10. Three Crabs Nearshore and Estuarine Restoration— Beach Restoration
    North Olympic Salmon Coalition—$130,000
    This grant will fund beach and estuary restoration on property adjacent to the Dungeness Spit recently purchased by the state. This project will create an opportunity for the public to experience a functioning beach system, and to see an alternative to hard shoreline armoring.
  11. Bowman Bay Armoring Removal— Beach Restoration
    Northwest Straits Foundation—$69,975
    This project will fund the feasibility and design of a project at Deception Pass State Park to remove armoring and other shoreline modifications, restoring beach function. This project will serve as a demonstration and education site for the public, helping Puget Sound residents, including landowners, become familiar with restoration and alternatives to shoreline armoring.
  12. Twanoh State Park Beach Restoration— Beach Restoration
    Wild Fish Conservancy—$402,900
    This project restores the public beach at Twanoh State Park by removing armoring and other shoreline modifications, restoring beach function. Project details are under review. This project will serve as a demonstration and education site for the public, helping Puget Sound residents, including landowners, become familiar with restoration and alternatives to shoreline armoring.
  13. Titlow Estuary Restoration— Beach Restoration
    South Sound Salmon Enhancement—$92,065
    This project will fund the feasibility and design phase of a project to restore Titlow Lagoon, located in a Tacoma city park. Ultimately, the project will allow for the restoration of Titlow Lagoon as well as the public beach at the site. Located in a densely populated region, this project will offer opportunity for area residents to experience restored shorelines, and the public safety, ecological, and aesthetic benefits.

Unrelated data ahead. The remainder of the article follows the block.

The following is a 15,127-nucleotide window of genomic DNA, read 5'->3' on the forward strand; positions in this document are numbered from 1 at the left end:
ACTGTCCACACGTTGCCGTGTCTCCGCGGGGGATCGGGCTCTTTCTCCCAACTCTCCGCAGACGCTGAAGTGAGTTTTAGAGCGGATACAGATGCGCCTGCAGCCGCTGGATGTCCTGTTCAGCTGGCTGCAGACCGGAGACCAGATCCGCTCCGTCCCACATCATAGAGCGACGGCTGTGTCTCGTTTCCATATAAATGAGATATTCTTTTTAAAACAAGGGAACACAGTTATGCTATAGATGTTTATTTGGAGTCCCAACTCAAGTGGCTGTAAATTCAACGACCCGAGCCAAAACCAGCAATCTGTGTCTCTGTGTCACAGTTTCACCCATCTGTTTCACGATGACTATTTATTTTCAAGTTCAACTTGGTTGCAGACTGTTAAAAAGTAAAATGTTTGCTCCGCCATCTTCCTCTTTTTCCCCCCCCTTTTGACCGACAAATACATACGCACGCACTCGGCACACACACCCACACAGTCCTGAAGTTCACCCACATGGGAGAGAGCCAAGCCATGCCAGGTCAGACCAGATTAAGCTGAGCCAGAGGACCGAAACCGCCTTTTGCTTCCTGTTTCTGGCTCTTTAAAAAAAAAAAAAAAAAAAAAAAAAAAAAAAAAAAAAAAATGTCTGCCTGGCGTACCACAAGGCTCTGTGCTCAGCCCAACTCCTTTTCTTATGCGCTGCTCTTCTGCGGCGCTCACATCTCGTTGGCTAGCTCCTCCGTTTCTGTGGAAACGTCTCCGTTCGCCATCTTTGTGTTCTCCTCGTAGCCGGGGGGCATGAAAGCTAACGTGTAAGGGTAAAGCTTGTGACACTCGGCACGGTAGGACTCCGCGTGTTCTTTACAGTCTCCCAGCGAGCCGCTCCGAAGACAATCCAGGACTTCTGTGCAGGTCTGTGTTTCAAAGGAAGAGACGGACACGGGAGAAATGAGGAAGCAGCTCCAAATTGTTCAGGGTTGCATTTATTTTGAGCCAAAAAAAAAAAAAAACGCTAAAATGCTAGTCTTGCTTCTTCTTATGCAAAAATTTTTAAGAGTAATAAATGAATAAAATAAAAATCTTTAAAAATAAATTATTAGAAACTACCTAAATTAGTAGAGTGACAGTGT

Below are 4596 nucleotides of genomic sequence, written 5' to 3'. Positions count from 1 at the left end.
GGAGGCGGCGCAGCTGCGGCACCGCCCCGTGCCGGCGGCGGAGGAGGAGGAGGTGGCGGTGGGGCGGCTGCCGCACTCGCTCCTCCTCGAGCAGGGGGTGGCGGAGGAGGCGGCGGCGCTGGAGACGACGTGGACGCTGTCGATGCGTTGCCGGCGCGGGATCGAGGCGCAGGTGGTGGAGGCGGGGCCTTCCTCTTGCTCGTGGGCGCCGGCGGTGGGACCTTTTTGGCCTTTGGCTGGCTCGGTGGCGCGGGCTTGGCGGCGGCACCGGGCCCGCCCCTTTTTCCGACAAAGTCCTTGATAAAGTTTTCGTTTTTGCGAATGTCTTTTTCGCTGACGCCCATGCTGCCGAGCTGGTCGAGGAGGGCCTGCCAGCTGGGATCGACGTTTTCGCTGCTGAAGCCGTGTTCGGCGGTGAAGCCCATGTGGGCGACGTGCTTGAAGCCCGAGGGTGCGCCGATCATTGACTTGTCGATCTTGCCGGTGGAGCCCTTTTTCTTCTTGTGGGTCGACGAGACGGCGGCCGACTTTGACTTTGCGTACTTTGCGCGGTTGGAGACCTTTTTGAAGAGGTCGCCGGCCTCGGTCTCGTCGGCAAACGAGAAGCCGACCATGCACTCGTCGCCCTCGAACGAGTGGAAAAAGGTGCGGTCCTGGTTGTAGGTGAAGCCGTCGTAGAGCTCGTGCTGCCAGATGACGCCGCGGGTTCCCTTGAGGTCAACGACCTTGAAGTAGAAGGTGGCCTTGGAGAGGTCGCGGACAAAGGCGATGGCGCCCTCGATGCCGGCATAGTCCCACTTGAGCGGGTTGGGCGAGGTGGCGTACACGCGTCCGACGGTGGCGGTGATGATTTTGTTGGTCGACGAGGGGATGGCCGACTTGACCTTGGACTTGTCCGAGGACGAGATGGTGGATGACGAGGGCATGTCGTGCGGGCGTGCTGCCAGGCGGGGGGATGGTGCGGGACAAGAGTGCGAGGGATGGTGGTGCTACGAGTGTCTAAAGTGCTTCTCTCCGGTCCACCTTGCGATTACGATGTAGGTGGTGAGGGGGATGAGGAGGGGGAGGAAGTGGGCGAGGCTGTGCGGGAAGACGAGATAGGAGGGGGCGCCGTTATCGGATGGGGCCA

14. Howarth Park Shoreline Restoration— Beach Restoration
    Snohomish Marine Resources Committee—$600,000
    The Snohomish Marine Resources Committee will carry out a restoration project at Howarth Park in Everett. The project will remove shoreline armoring at the park, restore the beach, and serve as a demonstration and education site for the public, helping Puget Sound residents, including landowners, become familiar with restoration and alternatives to shoreline armoring.
  15. Brown Island Feeder Bluff Restoration— Beach Restoration
    Friends of the San Juans—$69,975
    On Brown Island near Friday Harbor, a small drift cell with a historic feeder bluff is armored across multiple private properties. Two private landowners at this site will remove bulkheads and place permanent protections on the shoreline. The landowners are also willing to open up the site for field trips and participate in outreach about the results of the armor removal project.

High Priority Marine Issues: Invasive Species and Oil Spills

  1. Ballast Water Management Assessment
    Washington Department of Fish and Wildlife and University of Washington—$139,943
    The goal of this project is to assess current ballast water management practices, which require vessels to perform an open sea ballast water exchange to minimize discharge and transport of coastal invasive species. Analysis of existing and new ballast water samples will indicate the rate of compliance, assist in targeting enforcement efforts, and lead to improved ballast water management strategies.
  2. Assessment of Biofouling Threats to Puget Sound
    Portland State University—$149,364
    This project will evaluate and report on biofouling-associated aquatic invasive species invasions in Puget Sound. It will provide information on history and current status, and insights into priorities for a state biofouling management strategy that will interrupt and decrease the risk of this potent invasion pathway.